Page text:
Tuesday, June 03, 2008

Obligatory Poker Content

3 June 08

I’ve been playing No Limit in anticipation of heading out to Vegas in two days. As mentioned numerous times in the past, I am a horrible NL player.

One area I’m trying to improve is River play when I’m sure I have the best hand. In the past, I’ve just tried to “get paid off.” I usually throw out a small bet and proudly turn over my set or whatever. Now I’m actively putting my opponents on hands and betting appropriately. It seems to be paying off.

Hand 1: I have been playing a lot of hands, and have a loose table image. I have pocket 6s. The flop is 6-2-2 with two diamonds. Schwing! LAG 1 bets $15. Lag 2 raises to $30. I get cute and raise to $45. They both call. The turn is a third diamond. Double schwing! They both check to me and I bet $45. Only LAG 1 calls. The river is a blank. He checks. There is about $200 in the pot. How much do you bet here?

Hand 2: I have pocket 4s. The flop is K-4-2. Say it with me - schwing! 1st position guy, who is fairly tight, bets the pot - about $30. It folds to me and I raise to $75. He just calls. The turn is a blank. He checks and I check behind, but not before telling Jason (sitting to my right) that the guy has K-Q. The river is a Queen. He plays with his chips for a bit and then checks. How much do you bet here?

6 comments:

Buckeye Bob said...

I probably bet half the pot on the first one. If he made his flush, he pays you off or might even raise you which is the best scenario. If he folds, then he probably wasn't calling you anyway no matter what you bet. He could possibly also have a higher boat but that is the chance you take.

On the second one, if you are sure of your read on him, then I would probably bet around 3/4 of the pot. Again, he probably thinks his two pair is good and more than likely would pay you off.

BamBam said...

What he---^ said for hand #1.

If your read is solid in hand #2, I think you'll get paid a fair bit more than 3/4 pot. I'd try and make it look like a steal attempt and bet more.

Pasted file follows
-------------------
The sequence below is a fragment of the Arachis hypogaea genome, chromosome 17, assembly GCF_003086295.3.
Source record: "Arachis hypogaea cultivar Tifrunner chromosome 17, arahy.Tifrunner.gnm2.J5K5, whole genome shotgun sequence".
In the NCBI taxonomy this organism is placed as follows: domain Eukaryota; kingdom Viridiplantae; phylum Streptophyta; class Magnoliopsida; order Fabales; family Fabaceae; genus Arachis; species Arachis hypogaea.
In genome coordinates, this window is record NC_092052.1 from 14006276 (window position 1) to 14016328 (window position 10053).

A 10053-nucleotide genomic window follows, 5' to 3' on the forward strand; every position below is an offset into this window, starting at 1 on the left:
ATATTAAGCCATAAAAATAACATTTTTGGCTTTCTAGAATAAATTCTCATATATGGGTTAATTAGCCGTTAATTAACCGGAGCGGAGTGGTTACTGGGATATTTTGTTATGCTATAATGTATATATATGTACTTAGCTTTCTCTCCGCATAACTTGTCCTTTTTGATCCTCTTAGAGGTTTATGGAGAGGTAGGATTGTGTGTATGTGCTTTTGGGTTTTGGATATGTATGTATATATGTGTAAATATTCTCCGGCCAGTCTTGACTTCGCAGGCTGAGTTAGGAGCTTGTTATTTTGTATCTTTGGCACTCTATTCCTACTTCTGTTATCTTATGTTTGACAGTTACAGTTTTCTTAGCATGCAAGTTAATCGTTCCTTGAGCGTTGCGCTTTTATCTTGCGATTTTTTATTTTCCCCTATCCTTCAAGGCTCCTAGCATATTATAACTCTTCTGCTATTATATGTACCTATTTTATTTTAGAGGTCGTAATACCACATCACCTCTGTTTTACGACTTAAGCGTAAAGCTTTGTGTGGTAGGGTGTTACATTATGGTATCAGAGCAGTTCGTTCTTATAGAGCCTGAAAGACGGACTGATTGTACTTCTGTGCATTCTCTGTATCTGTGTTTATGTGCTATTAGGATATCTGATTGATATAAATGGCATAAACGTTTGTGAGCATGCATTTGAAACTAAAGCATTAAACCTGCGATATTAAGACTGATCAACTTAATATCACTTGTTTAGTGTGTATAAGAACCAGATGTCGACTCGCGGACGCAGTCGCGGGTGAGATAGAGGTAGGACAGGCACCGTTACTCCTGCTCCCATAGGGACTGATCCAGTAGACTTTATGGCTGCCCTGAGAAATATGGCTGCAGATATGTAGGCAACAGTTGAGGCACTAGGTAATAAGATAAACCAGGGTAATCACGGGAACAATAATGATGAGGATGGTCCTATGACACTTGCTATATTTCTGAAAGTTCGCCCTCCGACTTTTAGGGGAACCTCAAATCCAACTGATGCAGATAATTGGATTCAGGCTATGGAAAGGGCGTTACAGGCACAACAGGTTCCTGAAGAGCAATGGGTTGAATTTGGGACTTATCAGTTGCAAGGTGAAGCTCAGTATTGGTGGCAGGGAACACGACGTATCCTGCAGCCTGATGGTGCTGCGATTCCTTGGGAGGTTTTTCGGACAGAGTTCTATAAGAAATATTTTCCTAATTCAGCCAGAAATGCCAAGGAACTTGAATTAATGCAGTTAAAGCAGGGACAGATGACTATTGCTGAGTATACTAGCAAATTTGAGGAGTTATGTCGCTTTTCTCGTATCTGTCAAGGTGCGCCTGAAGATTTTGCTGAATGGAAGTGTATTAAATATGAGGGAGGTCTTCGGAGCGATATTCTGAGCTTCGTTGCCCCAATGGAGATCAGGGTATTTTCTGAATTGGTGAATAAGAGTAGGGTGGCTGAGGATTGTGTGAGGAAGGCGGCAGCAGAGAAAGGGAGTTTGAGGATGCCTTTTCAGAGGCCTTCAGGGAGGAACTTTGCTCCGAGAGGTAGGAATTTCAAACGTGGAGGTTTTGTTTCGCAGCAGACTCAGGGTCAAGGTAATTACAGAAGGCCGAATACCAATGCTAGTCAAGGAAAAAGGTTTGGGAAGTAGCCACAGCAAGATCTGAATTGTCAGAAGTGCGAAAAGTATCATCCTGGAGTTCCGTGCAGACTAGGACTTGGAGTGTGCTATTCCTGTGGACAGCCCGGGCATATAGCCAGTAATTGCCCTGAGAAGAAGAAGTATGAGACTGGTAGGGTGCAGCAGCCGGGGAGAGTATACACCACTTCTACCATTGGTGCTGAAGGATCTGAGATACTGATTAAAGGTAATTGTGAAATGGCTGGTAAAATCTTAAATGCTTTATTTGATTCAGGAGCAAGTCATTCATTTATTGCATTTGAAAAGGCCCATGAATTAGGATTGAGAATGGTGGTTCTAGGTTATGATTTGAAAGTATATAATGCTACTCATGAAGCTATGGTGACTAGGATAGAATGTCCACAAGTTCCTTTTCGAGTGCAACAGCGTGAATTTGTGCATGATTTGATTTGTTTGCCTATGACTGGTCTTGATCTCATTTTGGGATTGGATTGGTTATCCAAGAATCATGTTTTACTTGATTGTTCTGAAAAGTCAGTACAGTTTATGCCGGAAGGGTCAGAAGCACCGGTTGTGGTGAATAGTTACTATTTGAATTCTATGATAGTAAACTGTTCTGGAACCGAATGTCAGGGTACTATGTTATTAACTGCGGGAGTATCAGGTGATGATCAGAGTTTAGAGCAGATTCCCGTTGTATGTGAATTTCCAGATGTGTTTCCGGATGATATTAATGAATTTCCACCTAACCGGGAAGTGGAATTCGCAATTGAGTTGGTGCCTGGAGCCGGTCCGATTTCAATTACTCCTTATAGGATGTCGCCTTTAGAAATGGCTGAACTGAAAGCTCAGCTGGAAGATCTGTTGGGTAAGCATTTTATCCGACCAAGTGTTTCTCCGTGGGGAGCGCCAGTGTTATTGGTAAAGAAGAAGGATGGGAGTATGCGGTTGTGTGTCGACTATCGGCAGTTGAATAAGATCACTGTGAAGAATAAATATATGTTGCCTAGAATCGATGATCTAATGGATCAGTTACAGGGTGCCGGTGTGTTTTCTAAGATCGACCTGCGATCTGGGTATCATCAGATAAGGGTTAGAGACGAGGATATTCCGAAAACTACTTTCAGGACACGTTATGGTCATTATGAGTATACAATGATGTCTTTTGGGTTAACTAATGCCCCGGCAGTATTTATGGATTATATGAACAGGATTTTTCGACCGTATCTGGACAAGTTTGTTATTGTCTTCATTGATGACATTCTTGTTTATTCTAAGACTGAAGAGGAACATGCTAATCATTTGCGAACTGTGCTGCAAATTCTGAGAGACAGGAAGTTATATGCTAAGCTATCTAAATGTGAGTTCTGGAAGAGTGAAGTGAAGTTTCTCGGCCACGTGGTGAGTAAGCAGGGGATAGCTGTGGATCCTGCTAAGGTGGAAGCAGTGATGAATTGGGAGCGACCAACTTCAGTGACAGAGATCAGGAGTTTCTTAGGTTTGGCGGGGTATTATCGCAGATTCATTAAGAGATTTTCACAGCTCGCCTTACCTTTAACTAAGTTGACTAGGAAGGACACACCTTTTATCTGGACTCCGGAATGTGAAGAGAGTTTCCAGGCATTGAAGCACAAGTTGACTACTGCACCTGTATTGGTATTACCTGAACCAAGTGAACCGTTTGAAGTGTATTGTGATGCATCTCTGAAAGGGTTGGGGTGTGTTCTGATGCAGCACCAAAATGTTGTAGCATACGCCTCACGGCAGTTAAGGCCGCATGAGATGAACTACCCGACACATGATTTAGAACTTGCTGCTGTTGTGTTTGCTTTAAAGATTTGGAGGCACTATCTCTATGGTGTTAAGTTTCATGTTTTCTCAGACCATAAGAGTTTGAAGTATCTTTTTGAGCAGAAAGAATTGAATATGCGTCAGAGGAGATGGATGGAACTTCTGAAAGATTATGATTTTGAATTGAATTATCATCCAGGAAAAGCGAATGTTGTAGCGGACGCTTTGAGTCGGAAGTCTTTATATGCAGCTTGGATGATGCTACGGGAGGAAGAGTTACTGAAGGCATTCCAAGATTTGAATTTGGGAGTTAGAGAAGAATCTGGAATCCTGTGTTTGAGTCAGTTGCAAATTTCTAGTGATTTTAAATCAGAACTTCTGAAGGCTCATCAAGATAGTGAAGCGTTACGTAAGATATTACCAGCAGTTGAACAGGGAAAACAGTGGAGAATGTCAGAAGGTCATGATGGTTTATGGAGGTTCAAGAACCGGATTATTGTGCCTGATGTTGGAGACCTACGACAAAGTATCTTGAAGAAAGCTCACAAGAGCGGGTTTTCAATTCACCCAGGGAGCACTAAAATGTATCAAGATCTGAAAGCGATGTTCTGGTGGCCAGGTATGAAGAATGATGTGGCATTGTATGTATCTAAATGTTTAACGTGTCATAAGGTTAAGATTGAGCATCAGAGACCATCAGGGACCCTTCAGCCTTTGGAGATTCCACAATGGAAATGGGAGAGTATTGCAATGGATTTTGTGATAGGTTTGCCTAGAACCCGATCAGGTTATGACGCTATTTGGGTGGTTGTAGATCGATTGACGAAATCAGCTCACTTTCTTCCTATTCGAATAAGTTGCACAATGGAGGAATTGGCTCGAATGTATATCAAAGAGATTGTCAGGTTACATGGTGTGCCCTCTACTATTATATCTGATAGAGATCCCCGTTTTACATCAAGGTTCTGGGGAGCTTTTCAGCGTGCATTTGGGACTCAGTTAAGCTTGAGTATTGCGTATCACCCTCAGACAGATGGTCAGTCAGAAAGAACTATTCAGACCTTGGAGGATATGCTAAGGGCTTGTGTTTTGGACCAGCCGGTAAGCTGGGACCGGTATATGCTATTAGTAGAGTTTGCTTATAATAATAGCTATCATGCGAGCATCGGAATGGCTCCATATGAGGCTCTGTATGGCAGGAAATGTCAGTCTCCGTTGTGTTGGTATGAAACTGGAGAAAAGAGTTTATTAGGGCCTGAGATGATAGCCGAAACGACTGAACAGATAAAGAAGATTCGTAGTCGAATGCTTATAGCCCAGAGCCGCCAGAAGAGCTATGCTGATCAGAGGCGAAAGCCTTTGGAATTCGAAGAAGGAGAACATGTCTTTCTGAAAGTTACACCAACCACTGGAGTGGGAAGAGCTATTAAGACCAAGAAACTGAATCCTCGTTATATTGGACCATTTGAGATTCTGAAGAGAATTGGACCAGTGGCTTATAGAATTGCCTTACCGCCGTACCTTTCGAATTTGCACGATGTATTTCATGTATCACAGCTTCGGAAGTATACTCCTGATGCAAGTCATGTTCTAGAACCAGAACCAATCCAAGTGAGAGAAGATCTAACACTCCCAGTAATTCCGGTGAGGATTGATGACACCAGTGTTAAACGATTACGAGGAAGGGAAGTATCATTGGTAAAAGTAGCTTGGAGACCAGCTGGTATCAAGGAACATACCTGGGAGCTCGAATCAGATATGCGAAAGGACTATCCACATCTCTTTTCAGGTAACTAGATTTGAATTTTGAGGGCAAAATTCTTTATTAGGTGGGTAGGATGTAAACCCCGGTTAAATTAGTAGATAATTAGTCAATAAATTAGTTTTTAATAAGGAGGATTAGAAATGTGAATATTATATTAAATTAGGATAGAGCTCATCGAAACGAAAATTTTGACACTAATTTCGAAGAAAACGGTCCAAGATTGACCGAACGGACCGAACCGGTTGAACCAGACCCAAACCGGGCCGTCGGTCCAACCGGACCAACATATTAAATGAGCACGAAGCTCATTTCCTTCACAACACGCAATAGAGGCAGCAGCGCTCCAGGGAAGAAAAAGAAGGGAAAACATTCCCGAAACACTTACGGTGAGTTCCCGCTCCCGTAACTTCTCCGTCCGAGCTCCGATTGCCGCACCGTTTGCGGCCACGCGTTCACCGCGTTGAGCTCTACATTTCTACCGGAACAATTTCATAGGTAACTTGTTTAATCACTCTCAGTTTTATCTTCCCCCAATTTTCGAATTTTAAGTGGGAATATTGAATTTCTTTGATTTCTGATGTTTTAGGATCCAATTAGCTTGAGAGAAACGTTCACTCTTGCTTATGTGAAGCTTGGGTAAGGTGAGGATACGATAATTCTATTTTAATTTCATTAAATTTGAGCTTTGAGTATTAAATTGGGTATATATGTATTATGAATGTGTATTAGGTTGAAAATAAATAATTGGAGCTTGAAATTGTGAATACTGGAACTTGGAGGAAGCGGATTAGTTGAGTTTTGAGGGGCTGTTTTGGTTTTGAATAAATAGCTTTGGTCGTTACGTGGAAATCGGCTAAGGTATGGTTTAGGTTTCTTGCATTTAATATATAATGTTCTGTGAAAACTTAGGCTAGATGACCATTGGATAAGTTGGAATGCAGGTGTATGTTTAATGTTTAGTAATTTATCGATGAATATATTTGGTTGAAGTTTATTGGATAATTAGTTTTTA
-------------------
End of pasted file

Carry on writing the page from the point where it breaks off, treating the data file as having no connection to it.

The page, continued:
(I'd watch for pocket K's! But it's your read)

RaisingCayne said...

You are such a lucky schmuck, always flopping sets huh!? Geez.

Personally, in hand #1 i think your tricky min-re-re-raise on the flop was enough to scare villain away from calling off too much on the river, so I don't bet anything over half the pot at a maximum, assuming no more would be called. Probably just ~$75 into the ~$200.

Hand #2, given your read and how the hand played out, I would probably try to get paid off for the maximum and bet nearly the full pot amount. Could look like a steal, and get called by just top pair, and I think it would definitely be insta-called by KQ. (Ignore BamBam's stated fear of KK, as I can't imagine any spot where a villain would be willing to check the river with top set.)

Curious how the hands played out. (But given your recent run, I'm sure both ended with you scooping large pots. Lucksack.)

We'll be putting together another local blogger home game very soon, so check your e-mail for details on that soon, so we can arrange an acceptable date.

Enjoy Las Vegas! And best of luck!

DrChako said...

Here's what happened. I bet $100 on hand #1. He called with Q 2 (trip 2s), with no diamonds. Sometimes it pays to be a little loose. I don't think he makes that call if I've been playing tight.

Hand #2: With $150 in the pot, I bet $80. If he has the King only, he calls. If he has K-Q, he raises. He also raises there with a bigger set, but I'm not looking for monsters under the bed anymore. He raises to $180. I go all in and he calls with his K-Q.

Since it's such a low buy-in (max $300), you could make an argument to go all-in if you really trust your read. I got all his money, and I admit there may have been another way to skin this cat, but I'm pretty happy with the result.

Zeem said...

when you flop a monster in position and are bet into, why not simply call the flop bet and let your opponent fire another bet on the turn?

DrChako said...

That is usually too suspicious and only works if your opponent is either really aggressive or actually has a big hand. The early raise with a flopped set (advocated by none other than Doyle Brunson), may actually feign weakness and create action. Ever see the episodes of High Stakes Poker where Gus Hanson bet out when he flopped quads?